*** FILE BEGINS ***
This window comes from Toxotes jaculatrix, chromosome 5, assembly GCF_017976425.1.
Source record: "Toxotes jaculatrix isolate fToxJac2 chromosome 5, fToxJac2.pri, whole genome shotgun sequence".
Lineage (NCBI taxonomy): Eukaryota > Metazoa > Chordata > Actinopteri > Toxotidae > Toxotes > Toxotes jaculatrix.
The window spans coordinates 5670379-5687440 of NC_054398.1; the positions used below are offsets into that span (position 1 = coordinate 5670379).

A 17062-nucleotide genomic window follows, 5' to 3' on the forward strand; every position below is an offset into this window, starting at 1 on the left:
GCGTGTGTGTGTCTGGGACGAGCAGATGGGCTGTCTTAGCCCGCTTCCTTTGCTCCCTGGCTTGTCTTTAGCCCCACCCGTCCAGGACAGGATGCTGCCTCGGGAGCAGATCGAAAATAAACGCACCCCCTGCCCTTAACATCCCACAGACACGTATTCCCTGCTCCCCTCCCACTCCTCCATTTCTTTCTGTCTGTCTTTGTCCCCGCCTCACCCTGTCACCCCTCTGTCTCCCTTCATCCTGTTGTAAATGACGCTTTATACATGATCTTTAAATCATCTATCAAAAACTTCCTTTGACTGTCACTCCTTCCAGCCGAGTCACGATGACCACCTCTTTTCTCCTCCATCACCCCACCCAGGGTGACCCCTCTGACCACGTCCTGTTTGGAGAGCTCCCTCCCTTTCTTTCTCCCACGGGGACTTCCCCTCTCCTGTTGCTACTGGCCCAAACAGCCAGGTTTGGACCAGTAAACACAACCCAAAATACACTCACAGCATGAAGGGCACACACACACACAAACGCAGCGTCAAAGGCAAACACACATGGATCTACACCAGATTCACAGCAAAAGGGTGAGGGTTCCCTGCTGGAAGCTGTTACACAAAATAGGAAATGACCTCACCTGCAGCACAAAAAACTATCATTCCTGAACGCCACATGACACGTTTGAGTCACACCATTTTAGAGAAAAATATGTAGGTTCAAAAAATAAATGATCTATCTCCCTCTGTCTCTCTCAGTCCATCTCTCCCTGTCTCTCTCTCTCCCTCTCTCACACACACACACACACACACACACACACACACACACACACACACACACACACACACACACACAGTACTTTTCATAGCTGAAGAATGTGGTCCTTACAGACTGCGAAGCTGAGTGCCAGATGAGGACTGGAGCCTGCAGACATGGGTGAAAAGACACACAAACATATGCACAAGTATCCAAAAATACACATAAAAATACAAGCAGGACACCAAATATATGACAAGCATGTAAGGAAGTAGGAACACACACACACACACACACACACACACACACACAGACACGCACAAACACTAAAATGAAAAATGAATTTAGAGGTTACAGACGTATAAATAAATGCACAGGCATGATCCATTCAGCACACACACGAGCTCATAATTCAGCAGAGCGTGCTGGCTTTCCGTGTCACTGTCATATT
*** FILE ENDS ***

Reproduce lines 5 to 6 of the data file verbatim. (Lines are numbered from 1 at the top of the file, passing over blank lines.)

A 17062-nucleotide genomic window follows, 5' to 3' on the forward strand; every position below is an offset into this window, starting at 1 on the left:
GCGTGTGTGTGTCTGGGACGAGCAGATGGGCTGTCTTAGCCCGCTTCCTTTGCTCCCTGGCTTGTCTTTAGCCCCACCCGTCCAGGACAGGATGCTGCCTCGGGAGCAGATCGAAAATAAACGCACCCCCTGCCCTTAACATCCCACAGACACGTATTCCCTGCTCCCCTCCCACTCCTCCATTTCTTTCTGTCTGTCTTTGTCCCCGCCTCACCCTGTCACCCCTCTGTCTCCCTTCATCCTGTTGTAAATGACGCTTTATACATGATCTTTAAATCATCTATCAAAAACTTCCTTTGACTGTCACTCCTTCCAGCCGAGTCACGATGACCACCTCTTTTCTCCTCCATCACCCCACCCAGGGTGACCCCTCTGACCACGTCCTGTTTGGAGAGCTCCCTCCCTTTCTTTCTCCCACGGGGACTTCCCCTCTCCTGTTGCTACTGGCCCAAACAGCCAGGTTTGGACCAGTAAACACAACCCAAAATACACTCACAGCATGAAGGGCACACACACACACAAACGCAGCGTCAAAGGCAAACACACATGGATCTACACCAGATTCACAGCAAAAGGGTGAGGGTTCCCTGCTGGAAGCTGTTACACAAAATAGGAAATGACCTCACCTGCAGCACAAAAAACTATCATTCCTGAACGCCACATGACACGTTTGAGTCACACCATTTTAGAGAAAAATATGTAGGTTCAAAAAATAAATGATCTATCTCCCTCTGTCTCTCTCAGTCCATCTCTCCCTGTCTCTCTCTCTCCCTCTCTCACACACACACACACACACACACACACACACACACACACACACACACACACACACACACACACAGTACTTTTCATAGCTGAAGAATGTGGTCCTTACAGACTGCGAAGCTGAGTGCCAGATGAGGACTGGAGCCTGCAGACATGGGTGAAAAGACACACAAACATATGCACAAGTATCCAAAAATACACATAAAAATACAAGCAGGACACCAAATATATGACAAGCATGTAAGGAAGTAGGAACACACACACACACACACACACACACACACACACAGACACGCACAAACACTAAAATGAAAAATGAATTTAGAGGTTACAGACGTATAAATAAATGCACAGGCATGATCCATTCAGCACACACACGAGCTCATAATTCAGCAGAGCGTGCTGGCTTTCCGTGTCACTGTCATATT